international interventionism that will harm investment into Guatemala, Central
America’s largest economy by GDP. Such arguments have gained traction
in a media environment dominated by government-funded outlets.
To Morales’ critics, his rejection of anti-corruption efforts is a sign of the
political agendas he represents. “He’s a puppet for a lot of different
interests that are the same hidden powers that have always kept this country
from deepening its democratic institutions and becoming a more prosperous state
for everybody,” Andrade says.
These interests go deeper than the conflict over CICIG. For one, the barriers
to creating new political parties and running for office are high, often
precluding anyone outside of the political elite from running, which helps
explain why someone like Morales came to power in the first place.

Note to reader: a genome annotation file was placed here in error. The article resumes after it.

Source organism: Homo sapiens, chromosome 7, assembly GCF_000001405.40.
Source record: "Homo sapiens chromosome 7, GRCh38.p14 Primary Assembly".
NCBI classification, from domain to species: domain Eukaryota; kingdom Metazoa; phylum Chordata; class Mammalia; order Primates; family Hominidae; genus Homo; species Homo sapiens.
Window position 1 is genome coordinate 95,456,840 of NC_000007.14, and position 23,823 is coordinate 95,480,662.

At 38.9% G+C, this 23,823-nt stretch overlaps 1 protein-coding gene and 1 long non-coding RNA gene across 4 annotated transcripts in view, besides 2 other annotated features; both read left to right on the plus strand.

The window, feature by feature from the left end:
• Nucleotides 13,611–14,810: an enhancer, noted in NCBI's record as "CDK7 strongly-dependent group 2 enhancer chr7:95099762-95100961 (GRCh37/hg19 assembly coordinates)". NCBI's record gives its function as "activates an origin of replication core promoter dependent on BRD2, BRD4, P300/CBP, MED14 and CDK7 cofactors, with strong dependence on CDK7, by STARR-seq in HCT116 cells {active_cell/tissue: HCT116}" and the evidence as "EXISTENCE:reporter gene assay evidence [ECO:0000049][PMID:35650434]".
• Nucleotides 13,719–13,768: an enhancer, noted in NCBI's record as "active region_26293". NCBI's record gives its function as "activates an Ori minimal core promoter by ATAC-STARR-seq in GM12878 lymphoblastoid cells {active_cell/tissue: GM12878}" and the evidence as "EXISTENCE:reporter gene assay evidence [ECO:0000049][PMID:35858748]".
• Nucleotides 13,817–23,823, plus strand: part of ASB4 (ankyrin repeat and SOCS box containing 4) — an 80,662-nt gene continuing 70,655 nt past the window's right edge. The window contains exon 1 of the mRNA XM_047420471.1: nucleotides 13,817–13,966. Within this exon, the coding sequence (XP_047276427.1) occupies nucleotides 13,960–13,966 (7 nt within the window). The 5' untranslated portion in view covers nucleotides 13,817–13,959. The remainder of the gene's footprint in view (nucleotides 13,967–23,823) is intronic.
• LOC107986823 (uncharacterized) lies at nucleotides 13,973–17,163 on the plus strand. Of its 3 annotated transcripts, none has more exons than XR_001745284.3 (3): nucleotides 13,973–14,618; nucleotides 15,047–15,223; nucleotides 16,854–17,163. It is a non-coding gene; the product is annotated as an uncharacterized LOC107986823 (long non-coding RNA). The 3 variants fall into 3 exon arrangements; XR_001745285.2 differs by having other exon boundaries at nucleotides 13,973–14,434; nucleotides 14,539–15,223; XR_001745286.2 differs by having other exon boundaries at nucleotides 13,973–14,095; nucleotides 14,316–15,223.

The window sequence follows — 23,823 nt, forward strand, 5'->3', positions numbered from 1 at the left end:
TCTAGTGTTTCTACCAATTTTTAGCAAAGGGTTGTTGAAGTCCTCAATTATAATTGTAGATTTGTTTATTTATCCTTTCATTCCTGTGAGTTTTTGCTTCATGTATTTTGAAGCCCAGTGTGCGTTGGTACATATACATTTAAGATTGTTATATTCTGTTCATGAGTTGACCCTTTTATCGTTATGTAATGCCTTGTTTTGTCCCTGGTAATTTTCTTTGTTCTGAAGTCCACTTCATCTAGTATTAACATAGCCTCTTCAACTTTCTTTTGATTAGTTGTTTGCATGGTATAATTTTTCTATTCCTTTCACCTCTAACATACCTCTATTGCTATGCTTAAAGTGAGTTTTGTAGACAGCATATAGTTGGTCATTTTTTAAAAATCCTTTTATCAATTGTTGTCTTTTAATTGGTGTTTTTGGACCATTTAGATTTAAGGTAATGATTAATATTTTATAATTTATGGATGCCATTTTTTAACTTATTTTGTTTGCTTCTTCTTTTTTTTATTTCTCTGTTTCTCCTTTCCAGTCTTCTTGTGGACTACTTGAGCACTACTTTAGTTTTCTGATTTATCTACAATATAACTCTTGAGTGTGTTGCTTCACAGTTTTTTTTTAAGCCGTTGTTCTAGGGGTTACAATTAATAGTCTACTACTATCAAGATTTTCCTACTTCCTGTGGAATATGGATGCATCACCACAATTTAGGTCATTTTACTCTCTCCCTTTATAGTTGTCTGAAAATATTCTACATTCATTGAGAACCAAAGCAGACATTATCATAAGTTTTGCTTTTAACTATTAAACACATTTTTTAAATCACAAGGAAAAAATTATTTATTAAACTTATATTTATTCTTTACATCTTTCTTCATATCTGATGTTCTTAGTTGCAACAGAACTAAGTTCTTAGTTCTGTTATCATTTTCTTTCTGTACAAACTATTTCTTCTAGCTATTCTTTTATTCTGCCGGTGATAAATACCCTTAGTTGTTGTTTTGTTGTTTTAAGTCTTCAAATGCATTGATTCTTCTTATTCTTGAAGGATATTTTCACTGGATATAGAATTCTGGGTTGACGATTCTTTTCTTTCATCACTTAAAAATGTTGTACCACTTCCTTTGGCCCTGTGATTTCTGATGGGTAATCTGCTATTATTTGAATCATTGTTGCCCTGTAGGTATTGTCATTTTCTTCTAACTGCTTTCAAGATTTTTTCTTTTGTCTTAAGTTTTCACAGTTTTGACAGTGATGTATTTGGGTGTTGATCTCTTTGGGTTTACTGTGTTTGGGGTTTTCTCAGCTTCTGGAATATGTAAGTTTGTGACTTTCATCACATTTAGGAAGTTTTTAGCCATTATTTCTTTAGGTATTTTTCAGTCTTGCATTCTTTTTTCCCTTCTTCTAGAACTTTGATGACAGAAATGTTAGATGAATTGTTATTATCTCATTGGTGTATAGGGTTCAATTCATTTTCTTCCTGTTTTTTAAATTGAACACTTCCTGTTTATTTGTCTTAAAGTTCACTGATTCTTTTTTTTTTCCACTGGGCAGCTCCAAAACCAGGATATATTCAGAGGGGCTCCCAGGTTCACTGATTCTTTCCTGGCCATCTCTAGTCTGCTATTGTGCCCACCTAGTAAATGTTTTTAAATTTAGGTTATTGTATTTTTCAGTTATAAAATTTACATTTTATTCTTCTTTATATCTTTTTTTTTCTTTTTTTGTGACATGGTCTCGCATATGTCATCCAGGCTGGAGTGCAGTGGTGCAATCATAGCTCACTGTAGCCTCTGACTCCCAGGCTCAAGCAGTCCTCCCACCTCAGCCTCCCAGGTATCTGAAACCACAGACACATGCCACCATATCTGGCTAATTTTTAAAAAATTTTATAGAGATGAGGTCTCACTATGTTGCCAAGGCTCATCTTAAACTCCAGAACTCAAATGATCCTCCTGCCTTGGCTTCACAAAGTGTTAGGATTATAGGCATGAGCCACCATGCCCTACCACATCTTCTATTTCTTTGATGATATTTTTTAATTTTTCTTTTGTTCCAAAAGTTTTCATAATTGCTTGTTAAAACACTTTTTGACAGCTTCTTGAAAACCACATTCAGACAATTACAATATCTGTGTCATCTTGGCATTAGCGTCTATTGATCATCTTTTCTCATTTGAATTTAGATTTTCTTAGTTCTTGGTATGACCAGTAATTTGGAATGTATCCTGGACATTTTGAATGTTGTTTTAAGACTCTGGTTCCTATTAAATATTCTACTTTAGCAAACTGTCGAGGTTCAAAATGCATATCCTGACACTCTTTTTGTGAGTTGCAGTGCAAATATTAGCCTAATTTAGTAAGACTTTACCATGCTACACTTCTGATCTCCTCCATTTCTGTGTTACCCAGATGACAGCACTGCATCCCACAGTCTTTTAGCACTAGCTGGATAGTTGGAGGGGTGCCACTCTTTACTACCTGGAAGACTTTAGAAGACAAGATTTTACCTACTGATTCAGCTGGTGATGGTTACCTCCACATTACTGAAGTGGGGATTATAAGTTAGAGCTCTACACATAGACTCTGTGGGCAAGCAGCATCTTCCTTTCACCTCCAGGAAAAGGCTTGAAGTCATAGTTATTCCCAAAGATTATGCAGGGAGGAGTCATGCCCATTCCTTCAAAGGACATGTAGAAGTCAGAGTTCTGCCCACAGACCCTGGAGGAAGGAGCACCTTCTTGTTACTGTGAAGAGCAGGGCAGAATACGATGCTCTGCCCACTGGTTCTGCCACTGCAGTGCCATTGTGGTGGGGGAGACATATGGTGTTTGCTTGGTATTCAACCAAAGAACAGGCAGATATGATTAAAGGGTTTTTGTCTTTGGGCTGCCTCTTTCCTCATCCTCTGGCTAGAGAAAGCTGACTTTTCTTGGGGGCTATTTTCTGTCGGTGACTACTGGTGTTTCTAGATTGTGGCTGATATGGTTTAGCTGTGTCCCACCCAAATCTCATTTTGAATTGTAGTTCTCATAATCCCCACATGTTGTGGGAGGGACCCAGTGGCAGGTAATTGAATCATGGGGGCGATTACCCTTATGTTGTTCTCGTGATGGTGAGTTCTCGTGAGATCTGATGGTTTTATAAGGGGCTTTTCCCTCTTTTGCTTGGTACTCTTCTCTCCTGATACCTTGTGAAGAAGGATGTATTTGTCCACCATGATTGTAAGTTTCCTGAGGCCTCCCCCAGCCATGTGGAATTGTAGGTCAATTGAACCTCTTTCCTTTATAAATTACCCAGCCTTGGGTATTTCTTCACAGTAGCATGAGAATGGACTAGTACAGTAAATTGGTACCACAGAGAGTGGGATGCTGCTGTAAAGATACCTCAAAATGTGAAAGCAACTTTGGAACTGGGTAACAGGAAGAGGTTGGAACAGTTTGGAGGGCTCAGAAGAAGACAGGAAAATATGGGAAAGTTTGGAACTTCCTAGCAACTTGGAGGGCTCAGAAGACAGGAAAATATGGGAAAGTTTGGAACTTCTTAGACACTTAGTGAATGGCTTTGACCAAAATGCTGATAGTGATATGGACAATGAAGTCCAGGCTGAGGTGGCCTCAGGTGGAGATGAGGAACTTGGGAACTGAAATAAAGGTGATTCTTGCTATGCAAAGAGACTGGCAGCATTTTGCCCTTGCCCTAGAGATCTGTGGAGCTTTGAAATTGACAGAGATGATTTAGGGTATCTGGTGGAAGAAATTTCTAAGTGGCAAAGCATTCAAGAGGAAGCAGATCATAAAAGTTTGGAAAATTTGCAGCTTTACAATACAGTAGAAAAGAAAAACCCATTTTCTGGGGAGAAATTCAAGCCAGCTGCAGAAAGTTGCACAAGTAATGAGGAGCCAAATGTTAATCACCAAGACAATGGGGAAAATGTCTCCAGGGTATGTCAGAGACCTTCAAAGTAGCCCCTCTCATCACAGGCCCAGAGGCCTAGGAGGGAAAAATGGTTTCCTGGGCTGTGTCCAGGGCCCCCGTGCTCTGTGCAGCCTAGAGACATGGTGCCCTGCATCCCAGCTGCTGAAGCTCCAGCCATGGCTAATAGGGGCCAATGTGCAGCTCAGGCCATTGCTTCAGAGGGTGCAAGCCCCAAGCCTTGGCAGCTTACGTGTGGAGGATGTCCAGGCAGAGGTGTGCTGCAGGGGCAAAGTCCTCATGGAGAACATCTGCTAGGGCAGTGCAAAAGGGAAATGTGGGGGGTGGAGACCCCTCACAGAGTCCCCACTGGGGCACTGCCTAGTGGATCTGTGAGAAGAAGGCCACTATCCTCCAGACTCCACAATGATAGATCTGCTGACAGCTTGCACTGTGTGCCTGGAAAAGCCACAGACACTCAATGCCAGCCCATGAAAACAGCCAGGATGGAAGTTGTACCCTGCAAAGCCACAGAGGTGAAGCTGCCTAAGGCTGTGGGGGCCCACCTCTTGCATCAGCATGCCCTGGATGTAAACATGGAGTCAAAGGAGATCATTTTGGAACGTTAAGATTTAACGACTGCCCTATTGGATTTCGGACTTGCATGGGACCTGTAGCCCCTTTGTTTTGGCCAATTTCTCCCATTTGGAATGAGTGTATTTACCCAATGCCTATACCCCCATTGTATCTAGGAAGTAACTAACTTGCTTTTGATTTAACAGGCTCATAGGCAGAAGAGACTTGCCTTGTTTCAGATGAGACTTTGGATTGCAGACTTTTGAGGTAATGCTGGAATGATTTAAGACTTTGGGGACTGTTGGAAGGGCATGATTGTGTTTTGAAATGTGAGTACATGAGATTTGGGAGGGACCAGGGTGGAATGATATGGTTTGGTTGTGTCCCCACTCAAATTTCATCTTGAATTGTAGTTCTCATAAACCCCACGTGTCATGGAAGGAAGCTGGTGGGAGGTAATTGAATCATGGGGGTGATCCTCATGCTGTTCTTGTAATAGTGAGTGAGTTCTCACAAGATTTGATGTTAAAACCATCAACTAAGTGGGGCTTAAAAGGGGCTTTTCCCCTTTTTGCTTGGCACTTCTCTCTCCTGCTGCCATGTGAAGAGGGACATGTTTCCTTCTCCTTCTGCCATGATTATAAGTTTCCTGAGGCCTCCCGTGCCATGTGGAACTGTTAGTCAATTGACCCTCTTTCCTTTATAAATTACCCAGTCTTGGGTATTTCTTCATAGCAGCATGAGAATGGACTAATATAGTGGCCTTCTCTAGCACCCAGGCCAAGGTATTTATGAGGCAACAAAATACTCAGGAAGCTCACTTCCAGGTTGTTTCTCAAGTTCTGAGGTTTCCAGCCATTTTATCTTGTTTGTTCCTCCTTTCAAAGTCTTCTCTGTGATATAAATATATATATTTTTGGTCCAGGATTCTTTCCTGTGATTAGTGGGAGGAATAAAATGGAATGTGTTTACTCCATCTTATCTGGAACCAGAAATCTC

In 2016, Congress finally passed watered-down electoral reforms, after two
previous attempts in the past 20 years. Although they established some
restrictions on political campaigns and monitoring of political finances, the
reforms were stripped of their most ambitious original proposals, which would
have addressed judicial abuses and increased the budget for the Supreme
Electoral Tribunal to enforce the reforms, according
to the National Democratic Institute.
The lawmakers whose support is needed to pass further reforms “have interests
that stand against the fight against impunity,” Barrueto says. “They do not
want to give in to certain aspects … that will make it easier for them to be
investigated or lose their privilege.” As such, it is unlikely that other major